The thing I’m most shocked about is the fact that there are around 400 unaccompanied minors in the camp. 150 of them have a legal right to be in the UK as they have family already residing there. It is international law to help minors in this situation, but the French and UK governments are taking their sweet time about it, while these kids live in desperate and unsafe conditions, and are increasingly going missing. Toddlers and primary school aged kids. Citizens UK recently managed to get 15 of these kids reunited with their families, but there are so many more.

I saw a boy half heartedly kicking a football around on a mound of dirt, surrounded by remnants of destroyed shacks. All of his friends had made it across to the UK the previous week and he was alone again.

Every night the kids and teenagers walk to the port to “try”. This is what they call trying to get across to the UK. You can’t claim for asylum in the UK unless you are in the UK. So they have to get there illegally, dangerously first, in order to live there legally. Many of these kids speak English, or at least a bit. They all want to learn. They all want to be safe. They want to build a life and a future. So every night they go and try to find a way to get across. I heard a story that just the night before one of the kids had paid a smuggler (he’d saved up money) to take him to the UK. The smuggler drove him out to the middle of nowhere, held him up at gunpoint, took his money, and left him. He walked back to camp and told his friends the story while laughing. They’re used to it now. Used to that or getting caught by the police, knocked around, and sent back to camp.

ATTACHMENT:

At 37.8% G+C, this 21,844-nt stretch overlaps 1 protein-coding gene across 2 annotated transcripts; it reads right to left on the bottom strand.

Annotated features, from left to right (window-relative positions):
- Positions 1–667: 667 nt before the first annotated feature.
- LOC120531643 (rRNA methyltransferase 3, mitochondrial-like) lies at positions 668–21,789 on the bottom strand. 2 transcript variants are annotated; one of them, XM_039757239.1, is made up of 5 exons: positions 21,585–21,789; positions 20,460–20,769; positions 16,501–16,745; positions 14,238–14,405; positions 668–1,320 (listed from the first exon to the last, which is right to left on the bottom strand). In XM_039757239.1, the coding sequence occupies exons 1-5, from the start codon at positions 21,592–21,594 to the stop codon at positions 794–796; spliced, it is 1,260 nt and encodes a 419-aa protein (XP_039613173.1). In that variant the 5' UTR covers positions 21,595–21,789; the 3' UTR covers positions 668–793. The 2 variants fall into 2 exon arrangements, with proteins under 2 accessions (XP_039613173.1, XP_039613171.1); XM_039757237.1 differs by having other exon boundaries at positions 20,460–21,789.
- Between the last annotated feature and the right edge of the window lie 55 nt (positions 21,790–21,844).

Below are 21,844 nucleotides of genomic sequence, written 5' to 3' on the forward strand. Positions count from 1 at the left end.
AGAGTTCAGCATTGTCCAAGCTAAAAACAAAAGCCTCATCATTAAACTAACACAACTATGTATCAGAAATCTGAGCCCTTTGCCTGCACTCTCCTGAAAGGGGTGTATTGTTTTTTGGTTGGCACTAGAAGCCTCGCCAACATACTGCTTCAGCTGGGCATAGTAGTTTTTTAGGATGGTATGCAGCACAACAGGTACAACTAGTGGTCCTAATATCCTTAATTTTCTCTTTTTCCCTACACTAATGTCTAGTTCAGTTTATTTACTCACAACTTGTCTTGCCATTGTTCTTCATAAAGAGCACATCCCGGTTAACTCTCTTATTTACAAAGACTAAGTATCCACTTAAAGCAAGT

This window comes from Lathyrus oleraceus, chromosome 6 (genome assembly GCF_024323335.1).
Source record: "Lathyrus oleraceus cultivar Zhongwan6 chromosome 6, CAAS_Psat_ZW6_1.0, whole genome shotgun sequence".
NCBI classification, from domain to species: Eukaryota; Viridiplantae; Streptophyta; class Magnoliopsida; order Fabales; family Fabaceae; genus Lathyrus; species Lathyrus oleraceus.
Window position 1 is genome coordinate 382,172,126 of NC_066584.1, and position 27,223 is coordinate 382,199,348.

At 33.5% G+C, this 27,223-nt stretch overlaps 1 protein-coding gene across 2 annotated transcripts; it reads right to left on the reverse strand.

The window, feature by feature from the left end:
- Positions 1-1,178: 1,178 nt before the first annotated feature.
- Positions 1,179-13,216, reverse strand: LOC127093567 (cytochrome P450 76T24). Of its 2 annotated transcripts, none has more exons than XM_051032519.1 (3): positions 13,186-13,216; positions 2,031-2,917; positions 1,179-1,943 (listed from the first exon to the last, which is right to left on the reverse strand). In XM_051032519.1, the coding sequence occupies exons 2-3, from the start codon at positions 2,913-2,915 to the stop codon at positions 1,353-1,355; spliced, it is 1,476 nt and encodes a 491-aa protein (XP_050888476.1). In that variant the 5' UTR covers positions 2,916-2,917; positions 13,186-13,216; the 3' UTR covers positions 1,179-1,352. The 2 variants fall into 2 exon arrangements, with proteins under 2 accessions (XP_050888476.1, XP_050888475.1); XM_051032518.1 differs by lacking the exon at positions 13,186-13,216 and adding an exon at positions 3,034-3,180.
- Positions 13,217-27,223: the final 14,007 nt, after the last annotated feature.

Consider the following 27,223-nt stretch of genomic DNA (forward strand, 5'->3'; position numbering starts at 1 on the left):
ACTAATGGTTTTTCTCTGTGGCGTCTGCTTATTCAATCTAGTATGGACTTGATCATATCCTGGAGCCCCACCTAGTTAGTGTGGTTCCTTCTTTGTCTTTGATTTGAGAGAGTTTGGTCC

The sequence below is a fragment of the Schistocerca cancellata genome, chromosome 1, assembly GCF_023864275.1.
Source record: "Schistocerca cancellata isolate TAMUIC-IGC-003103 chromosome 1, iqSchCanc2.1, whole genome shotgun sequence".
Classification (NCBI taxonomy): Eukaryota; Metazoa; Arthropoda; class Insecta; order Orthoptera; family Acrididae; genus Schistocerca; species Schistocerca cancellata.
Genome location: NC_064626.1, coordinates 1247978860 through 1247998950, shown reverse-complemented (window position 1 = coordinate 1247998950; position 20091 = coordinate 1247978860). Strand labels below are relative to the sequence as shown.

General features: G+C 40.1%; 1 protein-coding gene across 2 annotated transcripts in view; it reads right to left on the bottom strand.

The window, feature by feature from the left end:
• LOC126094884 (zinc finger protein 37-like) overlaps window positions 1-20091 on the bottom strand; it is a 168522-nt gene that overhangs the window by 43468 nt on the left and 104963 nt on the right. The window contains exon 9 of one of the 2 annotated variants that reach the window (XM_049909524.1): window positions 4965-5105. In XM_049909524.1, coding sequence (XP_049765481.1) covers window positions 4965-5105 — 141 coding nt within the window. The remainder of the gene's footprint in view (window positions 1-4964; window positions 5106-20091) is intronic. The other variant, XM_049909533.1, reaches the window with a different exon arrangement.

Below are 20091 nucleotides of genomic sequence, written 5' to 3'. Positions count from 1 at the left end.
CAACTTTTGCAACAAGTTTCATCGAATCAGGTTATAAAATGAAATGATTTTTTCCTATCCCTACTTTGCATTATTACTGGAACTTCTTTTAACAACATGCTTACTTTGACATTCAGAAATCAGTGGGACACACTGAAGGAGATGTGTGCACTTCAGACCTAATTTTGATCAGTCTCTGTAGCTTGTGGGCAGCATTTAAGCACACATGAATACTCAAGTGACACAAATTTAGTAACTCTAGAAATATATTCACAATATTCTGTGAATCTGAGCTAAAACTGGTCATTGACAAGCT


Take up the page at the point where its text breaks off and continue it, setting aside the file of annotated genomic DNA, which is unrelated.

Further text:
These are kids, teenagers, adults, who were happily living in a situation like mine or yours. Getting on with school, or their jobs, or whatever. And their lives have been taken away by war, oppression, fear, violence. Some of them have seen their family killed in front of them. And they find themselves at the camp, desperate, hopeful of a chance to have a normal life again, to contribute to society, to have purpose, to have stability and safety and build a future.

Everywhere I walked in the camp, or while I was just watching the football, people approached me and said hello, asked how I was, openly and warmly. I was bowled over by how welcoming and friendly everyone was.